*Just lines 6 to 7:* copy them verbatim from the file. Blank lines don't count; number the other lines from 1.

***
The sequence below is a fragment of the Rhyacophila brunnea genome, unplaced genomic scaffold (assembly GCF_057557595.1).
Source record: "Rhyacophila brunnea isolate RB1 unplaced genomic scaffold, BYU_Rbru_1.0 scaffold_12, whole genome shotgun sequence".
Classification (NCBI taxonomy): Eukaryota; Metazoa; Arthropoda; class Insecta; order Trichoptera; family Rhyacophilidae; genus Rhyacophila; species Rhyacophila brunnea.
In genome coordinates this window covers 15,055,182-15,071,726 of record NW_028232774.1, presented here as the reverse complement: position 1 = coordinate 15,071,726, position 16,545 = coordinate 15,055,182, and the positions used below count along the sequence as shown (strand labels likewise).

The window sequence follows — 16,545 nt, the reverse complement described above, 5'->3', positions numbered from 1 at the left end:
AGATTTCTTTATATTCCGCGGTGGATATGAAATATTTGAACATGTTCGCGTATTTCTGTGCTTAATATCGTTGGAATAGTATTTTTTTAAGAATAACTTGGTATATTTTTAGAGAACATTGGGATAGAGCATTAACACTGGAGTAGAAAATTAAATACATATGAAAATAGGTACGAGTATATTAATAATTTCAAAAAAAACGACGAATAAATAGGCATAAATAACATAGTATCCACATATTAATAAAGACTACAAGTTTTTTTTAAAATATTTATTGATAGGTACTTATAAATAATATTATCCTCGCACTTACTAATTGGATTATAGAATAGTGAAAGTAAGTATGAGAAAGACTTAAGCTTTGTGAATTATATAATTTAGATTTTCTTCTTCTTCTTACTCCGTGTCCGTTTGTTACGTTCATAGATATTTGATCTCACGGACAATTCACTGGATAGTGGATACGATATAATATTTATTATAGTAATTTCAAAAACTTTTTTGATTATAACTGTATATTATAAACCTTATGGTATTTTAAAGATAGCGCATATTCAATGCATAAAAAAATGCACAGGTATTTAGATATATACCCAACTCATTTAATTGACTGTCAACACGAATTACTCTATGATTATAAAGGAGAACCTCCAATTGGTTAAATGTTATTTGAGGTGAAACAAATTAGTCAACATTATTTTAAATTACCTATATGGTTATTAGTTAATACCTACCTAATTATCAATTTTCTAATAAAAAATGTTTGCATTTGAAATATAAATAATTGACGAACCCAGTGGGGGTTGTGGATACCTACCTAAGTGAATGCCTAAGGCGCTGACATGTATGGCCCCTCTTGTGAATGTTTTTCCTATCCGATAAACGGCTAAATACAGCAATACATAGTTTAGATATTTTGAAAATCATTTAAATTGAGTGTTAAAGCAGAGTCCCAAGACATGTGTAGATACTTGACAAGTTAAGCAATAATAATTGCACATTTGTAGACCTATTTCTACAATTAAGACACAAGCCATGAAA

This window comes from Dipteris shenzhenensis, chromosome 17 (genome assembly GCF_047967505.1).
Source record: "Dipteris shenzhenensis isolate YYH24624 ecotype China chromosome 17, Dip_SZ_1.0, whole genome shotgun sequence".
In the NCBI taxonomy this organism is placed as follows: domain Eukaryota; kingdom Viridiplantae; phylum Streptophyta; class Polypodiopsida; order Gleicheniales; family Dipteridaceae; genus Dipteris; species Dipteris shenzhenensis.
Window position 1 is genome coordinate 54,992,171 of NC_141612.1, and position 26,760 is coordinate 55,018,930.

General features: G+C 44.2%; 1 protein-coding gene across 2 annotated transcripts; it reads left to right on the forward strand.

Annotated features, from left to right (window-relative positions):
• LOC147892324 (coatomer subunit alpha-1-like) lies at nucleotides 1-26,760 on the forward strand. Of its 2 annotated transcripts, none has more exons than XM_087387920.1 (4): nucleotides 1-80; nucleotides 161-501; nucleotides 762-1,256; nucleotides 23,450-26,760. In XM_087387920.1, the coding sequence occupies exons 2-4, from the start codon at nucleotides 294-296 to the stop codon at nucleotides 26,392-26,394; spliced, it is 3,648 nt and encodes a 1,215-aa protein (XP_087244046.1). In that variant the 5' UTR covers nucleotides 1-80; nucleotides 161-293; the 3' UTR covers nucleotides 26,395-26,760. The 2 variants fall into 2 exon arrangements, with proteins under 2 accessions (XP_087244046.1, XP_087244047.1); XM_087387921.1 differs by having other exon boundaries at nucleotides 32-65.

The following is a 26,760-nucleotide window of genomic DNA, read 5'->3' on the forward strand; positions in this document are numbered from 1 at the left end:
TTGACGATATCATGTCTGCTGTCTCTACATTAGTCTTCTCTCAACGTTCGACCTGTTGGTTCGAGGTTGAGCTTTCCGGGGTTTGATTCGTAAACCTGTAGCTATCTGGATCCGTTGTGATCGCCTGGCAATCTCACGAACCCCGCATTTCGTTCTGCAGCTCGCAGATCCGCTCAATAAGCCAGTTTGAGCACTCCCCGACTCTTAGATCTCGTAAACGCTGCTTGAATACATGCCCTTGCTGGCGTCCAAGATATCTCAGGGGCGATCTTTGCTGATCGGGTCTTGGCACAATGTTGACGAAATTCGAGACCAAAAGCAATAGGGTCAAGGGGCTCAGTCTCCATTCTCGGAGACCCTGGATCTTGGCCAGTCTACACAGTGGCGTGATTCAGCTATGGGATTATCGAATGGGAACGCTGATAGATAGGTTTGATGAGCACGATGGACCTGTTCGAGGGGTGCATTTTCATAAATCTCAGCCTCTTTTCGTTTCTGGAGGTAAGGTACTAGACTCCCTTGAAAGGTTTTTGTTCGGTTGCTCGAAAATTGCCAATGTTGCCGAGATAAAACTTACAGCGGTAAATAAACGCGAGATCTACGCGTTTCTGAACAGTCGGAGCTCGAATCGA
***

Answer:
AGATTTCTTTATATTCCGCGGTGGATATGAAATATTTGAACATGTTCGCGTATTTCTGTGCTTAATATCGTTGGAATAGTATTTTTTTAAGAATAACTTGGTATATTTTTAGAGAACATTGGGATAGAGCATTAACACTGGAGTAGAAAATTAAATACATATGAAAATAGGTACGAGTATATTAATAATTTCAAAAAAAACGACGAATAAATAGGCATAAATAACATAGTATCCACATATTAATAAAGACTACAAGTTTTTTTTAAAATATTTATTGATAGGTACTTATAAATAATATTATCCTCGCACTTACTAATTGGATTATAGAATAGTGAAAGTAAGTATGAGAAAGACTTAAGCTTTGTGAATTATATAATTTAGATTTTCTTCTTCTTCTTACTCCGTGTCCGTTTGTTACGTTCATAGATATTTGATCTCACGGACAATTCACTGGATAGTGGATACGATATAATATTTATTATAGTAATTTCAAAAACTTTTTTGATTATAACTGTATATTATAAACCTTATGGTATTTTAAAGATAGCGCATATTCAATGCATAAAAAAATGCACAGGTATTTAGATATATACCCAACTCATTTAATTGACTGTCAACACGAATTACTCTATGATTATAAAGGAGAACCTCCAATTGGTTAAATGTTATTTGAGGTGAAACAAATTAGTCAACATTATTTTAAATTACCTATATGGTTATTAGTTAATACCTACCTAATTATCAATTTTCTAATAAAAAATGTTTGCATTTGAAATATAAATAATTGACGAACCCAGTGGGGGTTGTGGATACCTACCTAAGTGAATGCCTAAGGCGCTGACATGTATGGCCCCTCTTGTGAATGTTTTTCCTATCCGATAAACGGCTAAATACAGCAATACATAGTTTAGATATTTTGAAAATCATTTAAATTGAGTGTTAAAGCAGAGTCCCAAGACATGTGTAGATACTTGACAAGTTAAGCAATAATAATTGCACATTTGTAGACCTATTTCTACAATTAAGACACAAGCCATGAAA

This window comes from Dipteris shenzhenensis, chromosome 17 (genome assembly GCF_047967505.1).